Finding Academic Sources

In previous posts, I described examples of the kinds of information available in academic journals. The traditional way to access these resources would be to go to library shelves and start reading indexes. A far more effective way to reach many more sources is to use text-searchable collections of periodicals online. Because of the massive cost of compiling such electronic libraries, the best of them are subscription-only. Subscriptions are expensive and available only to institutions. Most public universities allow the general public to use their libraries, including access to electronic resources using their computers (you usually won’t be able to access from home without a valid student id and password). Below I describe two of the best resources.

Many genealogists are familiar with the HeritageQuest online products available at many libraries and institutions (and available to US Navy personnel, their families, and retirees at Navy Knowledge Online). The parent company is ProQuest, whose other products include “ProQuest – Periodicals Archive Online.” This resource is often bundled with the HeritageQuest products subscribed by many libraries, colleges, and universities. If your local library subscribes to the ProQuest family of online sources (or you can access them by other means), they are well worth browsing. Articles from paper-based publications are converted to ASCI text, with page numbers. ProQuest is readily availability at many public libraries, but the disadvantages compared to JSTOR (discussed next) include more limited content, and the articles not formatted as they were originally published (no pictures).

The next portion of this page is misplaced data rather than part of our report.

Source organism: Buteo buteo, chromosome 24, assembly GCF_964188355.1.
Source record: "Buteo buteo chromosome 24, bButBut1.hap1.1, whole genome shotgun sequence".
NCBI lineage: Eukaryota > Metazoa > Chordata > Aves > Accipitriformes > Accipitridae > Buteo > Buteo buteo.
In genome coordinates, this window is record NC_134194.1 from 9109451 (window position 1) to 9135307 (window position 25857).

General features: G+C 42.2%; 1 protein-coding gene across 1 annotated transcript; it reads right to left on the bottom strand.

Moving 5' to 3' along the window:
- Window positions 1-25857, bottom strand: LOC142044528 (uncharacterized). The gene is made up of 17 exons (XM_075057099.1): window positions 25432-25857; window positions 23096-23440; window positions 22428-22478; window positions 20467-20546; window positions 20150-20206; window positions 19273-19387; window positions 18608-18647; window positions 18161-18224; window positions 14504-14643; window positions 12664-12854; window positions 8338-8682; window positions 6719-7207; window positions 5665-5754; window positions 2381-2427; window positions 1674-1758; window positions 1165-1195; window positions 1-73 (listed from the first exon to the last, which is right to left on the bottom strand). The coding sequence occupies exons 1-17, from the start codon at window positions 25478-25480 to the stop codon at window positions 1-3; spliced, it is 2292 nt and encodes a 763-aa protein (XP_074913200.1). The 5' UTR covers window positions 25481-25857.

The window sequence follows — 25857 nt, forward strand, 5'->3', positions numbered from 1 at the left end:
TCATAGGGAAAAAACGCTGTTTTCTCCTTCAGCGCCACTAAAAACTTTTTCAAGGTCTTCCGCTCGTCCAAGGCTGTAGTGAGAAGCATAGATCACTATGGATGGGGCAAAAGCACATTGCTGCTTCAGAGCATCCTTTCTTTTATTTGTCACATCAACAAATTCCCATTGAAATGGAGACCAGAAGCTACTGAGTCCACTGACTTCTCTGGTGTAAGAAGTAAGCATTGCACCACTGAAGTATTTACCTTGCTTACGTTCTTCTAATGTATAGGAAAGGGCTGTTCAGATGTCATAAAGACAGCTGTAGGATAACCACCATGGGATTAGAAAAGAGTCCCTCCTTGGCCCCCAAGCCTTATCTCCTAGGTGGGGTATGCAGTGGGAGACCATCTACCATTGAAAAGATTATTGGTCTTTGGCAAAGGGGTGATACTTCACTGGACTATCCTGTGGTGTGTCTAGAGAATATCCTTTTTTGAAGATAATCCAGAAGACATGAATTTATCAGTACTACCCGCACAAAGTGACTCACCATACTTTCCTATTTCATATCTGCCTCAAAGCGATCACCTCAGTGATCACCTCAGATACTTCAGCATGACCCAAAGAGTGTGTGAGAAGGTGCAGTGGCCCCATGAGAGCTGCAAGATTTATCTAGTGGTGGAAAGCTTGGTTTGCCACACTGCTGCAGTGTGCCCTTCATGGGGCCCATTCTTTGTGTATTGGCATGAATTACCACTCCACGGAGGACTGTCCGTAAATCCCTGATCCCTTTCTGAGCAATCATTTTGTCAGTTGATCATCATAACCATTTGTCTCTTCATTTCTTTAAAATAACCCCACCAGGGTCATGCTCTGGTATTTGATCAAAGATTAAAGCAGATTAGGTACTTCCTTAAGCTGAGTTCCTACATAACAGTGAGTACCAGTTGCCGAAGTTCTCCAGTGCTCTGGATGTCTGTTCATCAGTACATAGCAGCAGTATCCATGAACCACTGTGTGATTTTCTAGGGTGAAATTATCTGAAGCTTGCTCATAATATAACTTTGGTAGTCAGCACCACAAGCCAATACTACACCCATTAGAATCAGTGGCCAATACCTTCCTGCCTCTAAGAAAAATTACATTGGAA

You can take a look at descriptions of the ProQuest products at the link below.
http://www.il.proquest.com/en-US/products/brands/pl_pq.shtml

Although HeritageQuest is good, you will be ecstatic if you have access to a college or university that subscribes to JSTOR, the “gold standard” in electronic archiving. JSTOR provides a much wider range of titles. JSTOR scans the journal articles as images to preserve their original layout and appearance, but also allows full-text searches. Unfortunately, pictures are reproduced very poorly in the scanned page images. For a list of titles in theJSTOR history and social sciences collection, see this link:

http://www.jstor.org/action/showJournals?browseType=collectionInfoPage&selectCollection=as

4 Comments

RobynJuly 19th, 2009 at 10:28 pm

Hi David, I’d meant to comment just to tell you how very much I enjoyed this series of articles. I have long thought acdemic journals were a hidden jewel most genealogists hadn’t fully tapped. I teach this as a resource in my genealogy class as well as using college thesis/theses (what is the plural of that word anyway?) and dissertations. Thanks for including such outstanding examples, too.

DavidJuly 20th, 2009 at 8:12 pm

Thank you, Robyn, for the kind comment! If you have encountered any academic articles of general interest to genealogists, that you’d like to add to my list, please feel free to post details here!